Definition – Measles
Measles, or rubeola, is a viral infection of the respiratory system. It is a very contagious disease that can spread through contact with infected mucus and saliva. An infected person can release the infection into the air when they cough or sneeze. The measles virus can live on surfaces for several hours. As the infected particles enter the air and settle on surfaces, anyone within close proximity can become infected.
In the 9th century, a Persian doctor published one of the first written accounts of measles disease.
Francis Home, a Scottish physician, demonstrated in 1757 that measles is caused by an infectious agent in the blood of patients.
In 1912, it became a nationally notifiable disease in the United States, requiring U.S. healthcare providers and laboratories to report all diagnosed cases. In the first decade of reporting, an average of 6,000 measles-related deaths were reported each year.
In the decade before 1963 when a vaccine became available, nearly all children got measles by the time they were 15 years of age. It is estimated 3 to 4 million people in the United States were infected each year. Also each year an estimated 400 to 500 people died, 48,000 were hospitalized, and 4,000 suffered encephalitis (swelling of the brain) from measles.
The virus spreads by the respiratory route via aerosol droplets and respiratory secretions which can remain infectious for several hours. The infection is acquired through the upper respiratory tract or conjunctiva. In the Northern Hemisphere, the incidence tends to rise in the winter. In tropical regions epidemics are less marked. In the pre-vaccination era, the maximum incidence was seen in children aged 5 – 9 years. By the age of 20, approximately 99% of subjects have been exposed to the virus. With the introduction of vaccine, measles infection has shifted to the teens in countries with an efficient programme. In contrast, in third world countries, measles infection has its greatest incidence in children under 2 years of age. Here the disease is a serious problem with a high mortality (10%) with malnutrition being an important factor. In general measles mortality is highest in children < 2 years and in adults. In contrast to the influenza virus measles does not have an animal reservoir.
Types of Measles
There are two types, they are German measles or rubella, which forms rashes on the skin and it last about three days and rubeola or regular measles, is the second type that last about seven days. Roseola is another infectious disease prevalent among children Roseola forms rashes and which comes and goes in 24 to 48 hours.
Risk factors of Measles
Risk factors include:
- Being unvaccinated. If you haven’t received the vaccine, you’re much more likely to develop the disease.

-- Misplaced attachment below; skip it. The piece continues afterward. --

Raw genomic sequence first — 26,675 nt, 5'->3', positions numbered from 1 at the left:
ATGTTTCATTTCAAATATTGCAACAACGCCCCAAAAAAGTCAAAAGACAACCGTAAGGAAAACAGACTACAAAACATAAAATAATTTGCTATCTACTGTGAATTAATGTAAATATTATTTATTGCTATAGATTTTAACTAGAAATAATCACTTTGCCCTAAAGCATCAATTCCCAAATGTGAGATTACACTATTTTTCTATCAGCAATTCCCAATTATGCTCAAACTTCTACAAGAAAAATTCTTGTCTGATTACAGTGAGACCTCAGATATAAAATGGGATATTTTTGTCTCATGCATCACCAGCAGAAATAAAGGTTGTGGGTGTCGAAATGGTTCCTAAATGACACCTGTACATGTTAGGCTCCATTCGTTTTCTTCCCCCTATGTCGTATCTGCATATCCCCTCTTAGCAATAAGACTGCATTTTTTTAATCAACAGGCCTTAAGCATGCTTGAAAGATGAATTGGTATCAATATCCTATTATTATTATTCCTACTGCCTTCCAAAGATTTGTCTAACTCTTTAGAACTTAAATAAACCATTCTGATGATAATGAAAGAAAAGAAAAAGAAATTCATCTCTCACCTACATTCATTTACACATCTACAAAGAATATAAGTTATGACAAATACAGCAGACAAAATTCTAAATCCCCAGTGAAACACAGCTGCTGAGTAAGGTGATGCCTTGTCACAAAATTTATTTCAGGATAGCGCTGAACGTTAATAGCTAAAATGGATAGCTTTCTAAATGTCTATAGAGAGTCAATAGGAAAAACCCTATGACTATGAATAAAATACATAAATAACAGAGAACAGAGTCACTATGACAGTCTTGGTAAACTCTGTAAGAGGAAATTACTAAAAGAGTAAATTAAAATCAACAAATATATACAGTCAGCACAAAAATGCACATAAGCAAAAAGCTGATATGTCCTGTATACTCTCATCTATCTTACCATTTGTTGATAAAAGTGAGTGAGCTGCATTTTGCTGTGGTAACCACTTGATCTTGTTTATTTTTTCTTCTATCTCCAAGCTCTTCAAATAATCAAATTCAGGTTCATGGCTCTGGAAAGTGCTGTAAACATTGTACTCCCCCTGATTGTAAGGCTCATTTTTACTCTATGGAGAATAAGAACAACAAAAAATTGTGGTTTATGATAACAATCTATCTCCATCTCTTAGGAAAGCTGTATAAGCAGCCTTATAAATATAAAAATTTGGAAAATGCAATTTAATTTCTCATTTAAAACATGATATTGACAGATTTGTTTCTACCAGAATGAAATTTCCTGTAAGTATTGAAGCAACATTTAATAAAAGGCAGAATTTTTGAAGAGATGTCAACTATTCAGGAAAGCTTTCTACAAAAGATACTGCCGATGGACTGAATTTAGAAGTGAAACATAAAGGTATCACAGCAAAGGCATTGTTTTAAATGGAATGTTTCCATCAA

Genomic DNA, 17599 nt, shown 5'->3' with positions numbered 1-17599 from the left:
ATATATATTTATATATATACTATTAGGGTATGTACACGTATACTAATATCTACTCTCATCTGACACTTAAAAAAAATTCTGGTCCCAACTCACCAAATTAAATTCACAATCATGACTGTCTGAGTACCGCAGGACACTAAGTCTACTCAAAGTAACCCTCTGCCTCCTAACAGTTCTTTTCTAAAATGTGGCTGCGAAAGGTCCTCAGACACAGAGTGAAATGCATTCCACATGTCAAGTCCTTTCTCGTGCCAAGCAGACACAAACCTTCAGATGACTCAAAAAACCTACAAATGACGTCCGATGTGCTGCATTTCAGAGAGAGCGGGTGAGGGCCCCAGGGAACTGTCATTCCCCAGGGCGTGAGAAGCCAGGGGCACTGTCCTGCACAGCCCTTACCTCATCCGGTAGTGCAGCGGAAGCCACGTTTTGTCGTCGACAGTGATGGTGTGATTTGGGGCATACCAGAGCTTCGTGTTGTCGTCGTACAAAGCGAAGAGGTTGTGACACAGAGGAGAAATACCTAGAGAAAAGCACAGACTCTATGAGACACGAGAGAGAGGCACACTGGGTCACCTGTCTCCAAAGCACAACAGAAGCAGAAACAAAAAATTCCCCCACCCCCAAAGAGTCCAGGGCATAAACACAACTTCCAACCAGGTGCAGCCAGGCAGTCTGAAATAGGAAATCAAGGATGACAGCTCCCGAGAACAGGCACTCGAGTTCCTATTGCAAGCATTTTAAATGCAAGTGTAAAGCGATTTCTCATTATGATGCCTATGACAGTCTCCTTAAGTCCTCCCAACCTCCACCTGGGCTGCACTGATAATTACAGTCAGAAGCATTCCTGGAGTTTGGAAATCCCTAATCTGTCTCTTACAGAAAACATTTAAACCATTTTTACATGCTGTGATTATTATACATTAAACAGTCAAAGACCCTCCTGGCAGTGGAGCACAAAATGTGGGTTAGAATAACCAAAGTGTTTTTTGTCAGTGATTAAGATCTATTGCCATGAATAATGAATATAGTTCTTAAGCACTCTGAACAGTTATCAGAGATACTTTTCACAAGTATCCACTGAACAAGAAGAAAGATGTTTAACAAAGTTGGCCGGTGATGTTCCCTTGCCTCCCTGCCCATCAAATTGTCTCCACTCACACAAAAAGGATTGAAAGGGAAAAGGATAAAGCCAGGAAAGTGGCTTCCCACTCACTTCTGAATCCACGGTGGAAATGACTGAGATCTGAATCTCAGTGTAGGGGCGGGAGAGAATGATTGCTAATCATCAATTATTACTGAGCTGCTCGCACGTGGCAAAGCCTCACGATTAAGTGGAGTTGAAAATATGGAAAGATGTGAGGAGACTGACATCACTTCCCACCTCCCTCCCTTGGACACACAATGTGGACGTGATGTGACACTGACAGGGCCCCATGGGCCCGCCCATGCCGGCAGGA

- Traveling internationally. If you travel to developing countries, where measles is more common, you’re at higher risk of catching the disease.
- Having a vitamin A deficiency. If you don’t have enough vitamin A in your diet, you’re more likely to contract and have more-severe symptoms.
Measles is caused by infection with the rubeola virus. The virus lives in the mucus of the nose and throat of an infected child or adult. The disease is contagious for 4 days before the rash appears, and it continues to be contagious for about 4 to 5 days after.
Infection spreads through:
- Physical contact with an infected person
- Being near infected people if they cough or sneeze
- Touching a surface that has infected droplets of mucus and then putting fingers into the mouth, or rubbing the nose or eyes
The virus remains active on an object for 2 hours.
Symptoms and signs
Symptoms generally appear within 14 days of exposure to the virus. Symptoms include:
- Red eyes
- Light sensitivity
- Muscle aches
- Runny nose
- Sore throat
- White spots inside the mouth
A widespread skin rash is a classic sign of measles. This rash can last up to seven days and generally appears within the first three to five days of exposure to the virus.
A measles rash, which appears as red, itchy bumps, commonly develops on the head and slowly spreads to other parts of the body.
Treatment and medications
There is no prescription medication to treat measles. The virus and symptoms typically disappear within two to three weeks. However, your doctor may recommend:
- Acetaminophen to relieve fever and muscle aches
- Rest to help boost your immune system
- Plenty of fluids (six to eight glasses of water a day)
- Humidifier to ease a cough and sore throat
- Vitamin A supplements
Diagnosis and tests
- A doctor can normally diagnose by looking at the signs and symptoms. A blood test will confirm the presence of the rubeola virus.
- In most countries, measles is a notifiable disease. The doctor has to notify the authorities of any suspected cases. If the patient is a child, the doctor will also notify the school.
- A child with measles should not return to school until at least 5 days after the rash appears.
- Immunizations can help prevent a measles outbreak. The MMR vaccine is a three-in-one vaccination that can protect you and your children from the measles, mumps, and rubella.
- Children can receive their first MMR vaccination at 12 months or sooner if traveling internationally, and their second dose between the ages of 4 and 6. Adults who have never received an immunization can request the vaccine from their doctor.
- If you or a family member contracts the measles virus, limit interaction with others. This includes staying home from school or work and avoiding social activities.